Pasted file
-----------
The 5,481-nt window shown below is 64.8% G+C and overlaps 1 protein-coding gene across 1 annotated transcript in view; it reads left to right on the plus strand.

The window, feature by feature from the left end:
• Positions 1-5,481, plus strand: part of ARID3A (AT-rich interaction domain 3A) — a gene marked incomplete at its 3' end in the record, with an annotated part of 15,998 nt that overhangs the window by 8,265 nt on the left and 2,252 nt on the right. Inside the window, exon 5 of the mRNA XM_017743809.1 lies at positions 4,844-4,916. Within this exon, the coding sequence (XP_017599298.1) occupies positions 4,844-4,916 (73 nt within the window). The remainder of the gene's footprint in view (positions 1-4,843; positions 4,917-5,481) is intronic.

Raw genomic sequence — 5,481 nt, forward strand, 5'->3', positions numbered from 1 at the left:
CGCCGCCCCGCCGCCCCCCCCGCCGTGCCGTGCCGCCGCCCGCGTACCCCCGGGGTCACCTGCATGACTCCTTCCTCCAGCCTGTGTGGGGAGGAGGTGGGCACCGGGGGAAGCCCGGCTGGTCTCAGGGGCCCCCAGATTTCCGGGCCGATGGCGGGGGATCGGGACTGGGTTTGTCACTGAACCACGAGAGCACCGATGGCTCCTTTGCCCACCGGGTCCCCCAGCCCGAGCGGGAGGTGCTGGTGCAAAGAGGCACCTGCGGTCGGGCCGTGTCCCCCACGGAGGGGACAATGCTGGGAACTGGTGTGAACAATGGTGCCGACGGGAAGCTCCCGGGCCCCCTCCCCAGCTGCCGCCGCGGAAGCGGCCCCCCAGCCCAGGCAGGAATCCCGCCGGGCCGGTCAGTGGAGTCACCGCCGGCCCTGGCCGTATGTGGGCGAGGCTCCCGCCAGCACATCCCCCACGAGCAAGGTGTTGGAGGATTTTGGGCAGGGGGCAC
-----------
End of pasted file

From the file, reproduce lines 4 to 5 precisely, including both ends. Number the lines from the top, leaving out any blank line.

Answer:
Raw genomic sequence — 5,481 nt, forward strand, 5'->3', positions numbered from 1 at the left:
CGCCGCCCCGCCGCCCCCCCCGCCGTGCCGTGCCGCCGCCCGCGTACCCCCGGGGTCACCTGCATGACTCCTTCCTCCAGCCTGTGTGGGGAGGAGGTGGGCACCGGGGGAAGCCCGGCTGGTCTCAGGGGCCCCCAGATTTCCGGGCCGATGGCGGGGGATCGGGACTGGGTTTGTCACTGAACCACGAGAGCACCGATGGCTCCTTTGCCCACCGGGTCCCCCAGCCCGAGCGGGAGGTGCTGGTGCAAAGAGGCACCTGCGGTCGGGCCGTGTCCCCCACGGAGGGGACAATGCTGGGAACTGGTGTGAACAATGGTGCCGACGGGAAGCTCCCGGGCCCCCTCCCCAGCTGCCGCCGCGGAAGCGGCCCCCCAGCCCAGGCAGGAATCCCGCCGGGCCGGTCAGTGGAGTCACCGCCGGCCCTGGCCGTATGTGGGCGAGGCTCCCGCCAGCACATCCCCCACGAGCAAGGTGTTGGAGGATTTTGGGCAGGGGGCAC